Robert Clifford, an aviation attorney in Chicago, said Flight 17 was apparently shot down by at least one surface-to-air missile (SAM) in Ukrainian airspace near the Russian border. He pointed out in a statement that a cargo airplane and two Ukrainian fighter jets were shot down in the same area by surface-to-air or air-to-air missiles (AAM), recently.

“ICAO and the FAA should issue notices prohibiting non-military flights over all portions of Ukraine and neighboring Russian areas,” Clifford recommends. “ICAO and FAA should also consider doing the same for any other international conflict/terrorism areas where SAMs and AAMs are a potential threat in the altitude ranges where commercial flights transit.”

But his recommendations do not stop there. “The U.S. military and intelligence community should also use their assets to identify where the MH-17 SAM came from and then consider taking action with the United Nations to eliminate the SAM resources in those areas via military force,” he said. “Shooting down civilian airplanes with military resources should not be tolerated or go without strong response.”

In addition, future liability issues could be complex.

“Those potentially liable to compensate victims’ families in the latest crash include the airline, governments and aviation authorities in Malaysia and Holland—some of which are private—because they permitted a flight over a known war zone, experts say. The Russian or Ukrainian governments also could be liable if investigators find evidence that those behind the crash had state backing,” according to a report from The Wall Street Journal.

Under the Montreal Convention, Malaysia Airlines will likely offer about $170,000 to the family of each passenger. But it does not stop there.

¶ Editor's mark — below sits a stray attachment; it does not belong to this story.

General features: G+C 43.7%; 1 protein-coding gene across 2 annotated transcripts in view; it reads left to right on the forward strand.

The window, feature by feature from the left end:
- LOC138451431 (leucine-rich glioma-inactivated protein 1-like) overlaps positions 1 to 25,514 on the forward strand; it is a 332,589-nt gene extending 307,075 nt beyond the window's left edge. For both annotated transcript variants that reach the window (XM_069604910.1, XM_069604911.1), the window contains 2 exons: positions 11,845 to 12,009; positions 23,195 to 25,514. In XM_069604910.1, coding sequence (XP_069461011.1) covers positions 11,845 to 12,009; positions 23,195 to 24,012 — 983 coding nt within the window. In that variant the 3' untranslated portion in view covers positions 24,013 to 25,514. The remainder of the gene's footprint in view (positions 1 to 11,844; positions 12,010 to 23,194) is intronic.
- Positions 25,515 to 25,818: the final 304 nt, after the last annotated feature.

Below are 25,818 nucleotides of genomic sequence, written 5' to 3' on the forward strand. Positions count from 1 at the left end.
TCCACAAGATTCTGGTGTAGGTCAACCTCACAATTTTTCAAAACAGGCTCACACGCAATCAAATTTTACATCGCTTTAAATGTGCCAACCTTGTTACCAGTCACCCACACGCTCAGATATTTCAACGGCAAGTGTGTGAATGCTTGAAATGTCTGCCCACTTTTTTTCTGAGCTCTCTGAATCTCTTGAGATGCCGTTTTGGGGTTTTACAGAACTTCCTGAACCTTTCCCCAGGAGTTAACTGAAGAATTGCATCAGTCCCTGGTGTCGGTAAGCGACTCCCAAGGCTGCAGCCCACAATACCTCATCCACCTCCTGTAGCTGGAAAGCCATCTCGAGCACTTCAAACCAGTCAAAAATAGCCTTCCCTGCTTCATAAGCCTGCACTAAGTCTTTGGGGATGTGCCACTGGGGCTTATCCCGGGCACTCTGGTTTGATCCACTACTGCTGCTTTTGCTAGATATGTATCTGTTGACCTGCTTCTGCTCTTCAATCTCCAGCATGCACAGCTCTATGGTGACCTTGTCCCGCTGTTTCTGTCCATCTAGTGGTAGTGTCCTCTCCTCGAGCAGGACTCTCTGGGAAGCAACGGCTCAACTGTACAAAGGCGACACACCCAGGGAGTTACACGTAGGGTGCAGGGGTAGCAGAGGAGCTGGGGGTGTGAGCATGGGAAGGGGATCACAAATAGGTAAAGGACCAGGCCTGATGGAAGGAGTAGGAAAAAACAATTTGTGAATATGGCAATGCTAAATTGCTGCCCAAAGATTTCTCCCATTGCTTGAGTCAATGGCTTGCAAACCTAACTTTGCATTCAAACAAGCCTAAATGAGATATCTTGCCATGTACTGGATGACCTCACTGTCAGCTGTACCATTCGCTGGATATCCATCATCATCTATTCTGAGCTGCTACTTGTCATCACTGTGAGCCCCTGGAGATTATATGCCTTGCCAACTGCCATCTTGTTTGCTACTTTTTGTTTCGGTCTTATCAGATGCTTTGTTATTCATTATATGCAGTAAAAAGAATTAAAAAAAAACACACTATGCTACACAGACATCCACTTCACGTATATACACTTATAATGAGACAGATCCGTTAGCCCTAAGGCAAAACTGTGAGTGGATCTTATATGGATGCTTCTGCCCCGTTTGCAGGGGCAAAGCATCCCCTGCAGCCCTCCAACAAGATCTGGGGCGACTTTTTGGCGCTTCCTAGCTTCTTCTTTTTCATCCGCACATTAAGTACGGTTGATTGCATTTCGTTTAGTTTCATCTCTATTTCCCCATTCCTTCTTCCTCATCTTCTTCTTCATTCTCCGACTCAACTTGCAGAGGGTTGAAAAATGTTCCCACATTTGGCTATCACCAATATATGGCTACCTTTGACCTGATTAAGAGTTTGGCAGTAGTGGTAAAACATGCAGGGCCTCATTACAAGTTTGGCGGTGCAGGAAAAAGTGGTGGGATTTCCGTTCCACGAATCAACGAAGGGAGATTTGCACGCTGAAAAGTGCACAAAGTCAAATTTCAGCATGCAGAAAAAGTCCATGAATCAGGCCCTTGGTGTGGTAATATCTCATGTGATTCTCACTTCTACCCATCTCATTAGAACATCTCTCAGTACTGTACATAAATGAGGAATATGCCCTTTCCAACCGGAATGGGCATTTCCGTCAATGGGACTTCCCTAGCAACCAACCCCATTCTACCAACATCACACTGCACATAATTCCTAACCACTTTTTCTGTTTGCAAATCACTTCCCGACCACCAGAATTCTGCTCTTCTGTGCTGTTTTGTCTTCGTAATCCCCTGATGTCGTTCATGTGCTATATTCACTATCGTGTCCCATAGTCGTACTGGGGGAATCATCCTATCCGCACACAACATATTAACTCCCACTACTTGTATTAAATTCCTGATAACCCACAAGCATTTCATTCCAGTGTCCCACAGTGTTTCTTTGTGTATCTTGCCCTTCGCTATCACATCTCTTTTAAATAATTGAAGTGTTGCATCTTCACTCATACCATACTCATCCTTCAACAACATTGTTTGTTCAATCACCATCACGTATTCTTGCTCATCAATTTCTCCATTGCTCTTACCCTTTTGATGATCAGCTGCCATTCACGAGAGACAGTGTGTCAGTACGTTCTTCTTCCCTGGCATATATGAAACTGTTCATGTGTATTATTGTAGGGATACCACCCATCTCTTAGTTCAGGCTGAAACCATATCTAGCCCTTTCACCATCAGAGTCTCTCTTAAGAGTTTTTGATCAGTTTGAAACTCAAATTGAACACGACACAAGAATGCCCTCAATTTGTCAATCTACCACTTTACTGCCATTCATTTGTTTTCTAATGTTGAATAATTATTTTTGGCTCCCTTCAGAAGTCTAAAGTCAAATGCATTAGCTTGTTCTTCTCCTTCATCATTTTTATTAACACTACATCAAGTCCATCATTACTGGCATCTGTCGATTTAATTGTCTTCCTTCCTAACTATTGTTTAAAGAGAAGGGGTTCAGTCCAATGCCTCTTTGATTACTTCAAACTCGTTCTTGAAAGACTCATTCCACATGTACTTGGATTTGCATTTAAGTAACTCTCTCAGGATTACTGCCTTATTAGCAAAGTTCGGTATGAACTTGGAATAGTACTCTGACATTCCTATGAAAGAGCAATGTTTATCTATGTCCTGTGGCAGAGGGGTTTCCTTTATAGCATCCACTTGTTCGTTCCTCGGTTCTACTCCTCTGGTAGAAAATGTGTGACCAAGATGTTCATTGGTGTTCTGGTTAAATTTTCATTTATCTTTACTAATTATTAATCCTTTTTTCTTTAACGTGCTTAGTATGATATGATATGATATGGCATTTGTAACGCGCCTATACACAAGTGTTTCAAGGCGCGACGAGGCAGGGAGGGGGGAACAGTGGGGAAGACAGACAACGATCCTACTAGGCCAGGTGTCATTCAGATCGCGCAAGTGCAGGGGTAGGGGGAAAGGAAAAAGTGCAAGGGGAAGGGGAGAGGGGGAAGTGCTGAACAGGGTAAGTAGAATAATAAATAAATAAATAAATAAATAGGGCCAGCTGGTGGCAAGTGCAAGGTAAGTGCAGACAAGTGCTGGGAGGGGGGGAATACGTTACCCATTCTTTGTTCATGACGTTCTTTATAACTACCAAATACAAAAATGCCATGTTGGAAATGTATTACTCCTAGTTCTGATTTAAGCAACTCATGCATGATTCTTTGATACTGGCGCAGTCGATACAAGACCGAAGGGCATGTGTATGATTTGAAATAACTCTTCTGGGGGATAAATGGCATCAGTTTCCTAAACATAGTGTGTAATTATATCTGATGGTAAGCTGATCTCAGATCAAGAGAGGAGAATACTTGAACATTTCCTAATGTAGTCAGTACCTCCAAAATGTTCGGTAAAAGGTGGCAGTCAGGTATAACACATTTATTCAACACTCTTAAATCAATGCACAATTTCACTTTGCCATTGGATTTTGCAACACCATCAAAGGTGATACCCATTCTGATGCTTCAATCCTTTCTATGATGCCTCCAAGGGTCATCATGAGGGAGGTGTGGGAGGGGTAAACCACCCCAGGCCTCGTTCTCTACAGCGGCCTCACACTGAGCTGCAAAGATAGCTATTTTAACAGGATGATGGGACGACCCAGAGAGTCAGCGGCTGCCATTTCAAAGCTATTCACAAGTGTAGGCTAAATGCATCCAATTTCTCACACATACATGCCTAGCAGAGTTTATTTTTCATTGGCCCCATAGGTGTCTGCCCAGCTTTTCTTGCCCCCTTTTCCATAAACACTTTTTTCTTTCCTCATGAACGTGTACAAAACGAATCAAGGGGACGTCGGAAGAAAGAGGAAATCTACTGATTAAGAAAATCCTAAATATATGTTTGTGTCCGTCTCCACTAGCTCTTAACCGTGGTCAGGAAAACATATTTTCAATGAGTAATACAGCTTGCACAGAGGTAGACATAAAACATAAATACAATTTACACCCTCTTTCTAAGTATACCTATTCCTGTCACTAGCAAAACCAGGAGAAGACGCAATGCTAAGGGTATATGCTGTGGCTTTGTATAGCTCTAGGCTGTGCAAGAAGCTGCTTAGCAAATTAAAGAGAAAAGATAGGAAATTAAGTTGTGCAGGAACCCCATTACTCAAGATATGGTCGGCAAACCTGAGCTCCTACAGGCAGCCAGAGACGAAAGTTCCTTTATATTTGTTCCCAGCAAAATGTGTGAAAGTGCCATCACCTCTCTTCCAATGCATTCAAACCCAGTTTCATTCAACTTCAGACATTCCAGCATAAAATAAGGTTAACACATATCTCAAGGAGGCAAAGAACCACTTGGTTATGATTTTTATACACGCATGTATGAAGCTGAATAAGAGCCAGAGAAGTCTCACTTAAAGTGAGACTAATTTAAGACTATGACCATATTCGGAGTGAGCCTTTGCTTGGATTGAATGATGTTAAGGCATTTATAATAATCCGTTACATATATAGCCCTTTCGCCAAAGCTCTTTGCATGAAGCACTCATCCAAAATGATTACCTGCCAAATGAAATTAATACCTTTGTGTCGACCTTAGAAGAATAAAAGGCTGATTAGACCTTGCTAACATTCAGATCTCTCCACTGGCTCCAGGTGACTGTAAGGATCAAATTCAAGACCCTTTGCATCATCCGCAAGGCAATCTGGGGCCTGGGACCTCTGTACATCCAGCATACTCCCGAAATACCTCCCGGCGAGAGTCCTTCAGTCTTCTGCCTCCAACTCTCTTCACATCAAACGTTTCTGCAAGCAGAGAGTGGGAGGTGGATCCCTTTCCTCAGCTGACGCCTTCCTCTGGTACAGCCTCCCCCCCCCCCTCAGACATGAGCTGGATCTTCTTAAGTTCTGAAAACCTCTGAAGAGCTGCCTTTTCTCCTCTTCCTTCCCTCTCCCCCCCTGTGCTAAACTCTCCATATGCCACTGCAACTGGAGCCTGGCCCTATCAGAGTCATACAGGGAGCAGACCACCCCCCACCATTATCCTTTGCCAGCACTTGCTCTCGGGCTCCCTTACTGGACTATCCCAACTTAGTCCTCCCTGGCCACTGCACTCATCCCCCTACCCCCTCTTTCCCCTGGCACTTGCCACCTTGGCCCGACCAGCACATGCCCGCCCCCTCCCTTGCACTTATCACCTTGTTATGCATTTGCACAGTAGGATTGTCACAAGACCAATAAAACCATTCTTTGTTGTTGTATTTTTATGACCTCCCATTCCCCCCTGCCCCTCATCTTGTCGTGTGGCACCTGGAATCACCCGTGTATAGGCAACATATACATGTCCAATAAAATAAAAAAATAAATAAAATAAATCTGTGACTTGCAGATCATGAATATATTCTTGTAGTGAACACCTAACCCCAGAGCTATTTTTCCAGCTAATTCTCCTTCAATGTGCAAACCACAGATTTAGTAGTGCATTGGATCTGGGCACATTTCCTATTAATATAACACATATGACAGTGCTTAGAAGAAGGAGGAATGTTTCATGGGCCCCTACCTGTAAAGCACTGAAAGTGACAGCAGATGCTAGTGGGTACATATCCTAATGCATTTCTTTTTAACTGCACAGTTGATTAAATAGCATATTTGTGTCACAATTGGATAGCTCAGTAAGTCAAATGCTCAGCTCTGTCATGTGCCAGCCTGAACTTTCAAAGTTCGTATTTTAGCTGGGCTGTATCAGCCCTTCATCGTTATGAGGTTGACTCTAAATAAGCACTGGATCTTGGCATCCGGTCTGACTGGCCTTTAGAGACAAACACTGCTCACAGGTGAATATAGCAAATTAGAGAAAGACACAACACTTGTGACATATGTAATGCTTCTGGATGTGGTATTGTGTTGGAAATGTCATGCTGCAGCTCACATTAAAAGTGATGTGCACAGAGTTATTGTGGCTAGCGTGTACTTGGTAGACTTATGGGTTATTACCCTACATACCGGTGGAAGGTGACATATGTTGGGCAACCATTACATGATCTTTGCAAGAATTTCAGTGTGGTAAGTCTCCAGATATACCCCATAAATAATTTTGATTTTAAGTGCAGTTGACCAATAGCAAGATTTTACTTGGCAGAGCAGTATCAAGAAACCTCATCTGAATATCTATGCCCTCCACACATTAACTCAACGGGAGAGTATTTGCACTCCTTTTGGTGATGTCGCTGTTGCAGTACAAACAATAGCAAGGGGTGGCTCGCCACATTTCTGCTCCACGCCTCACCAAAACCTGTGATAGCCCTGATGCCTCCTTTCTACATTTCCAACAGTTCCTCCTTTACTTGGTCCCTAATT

“This is going to be a very long, convoluted and politically charged compensation case for those families,” Joseph Wheeler, an aviation lawyer at Shine Lawyers located in Brisbane, Australia, told The Journal. “In terms of a loss this size, you are looking at hundreds of millions.”

The future of Malaysia Airlines has been called into question, as well, after this latest incident.

“How stupid do you have to be to send a commercial flight over what essentially is a warzone?” asked a commentary written for the website. “I bet it came down to trying to save some fuel costs for the airline, but come on, this is another case of an airline being penny wise and pound foolish. How much do you think the airline actually saved by taking the most direct route? Compare this figure with the amount of money they are going to pay out in liabilities to the families of the passengers on this plane. The trial lawyers must be lining up around the block on this one, not to mention the reputational damage caused by this latest incident with a Malaysia Airlines flight. Why would anybody ever fly this airline again?”

The commentary also called for an overhaul of upper management at Malaysia Airlines, especially after how they handled the inquiry into the still-missing Malaysia Airlines Flight 370.

In April,InsideCounsel reported that there was speculation Malaysia Airlines could end up in bankruptcy as a result of likely lawsuits from the families of passengers who were on the still-missing Flight 370.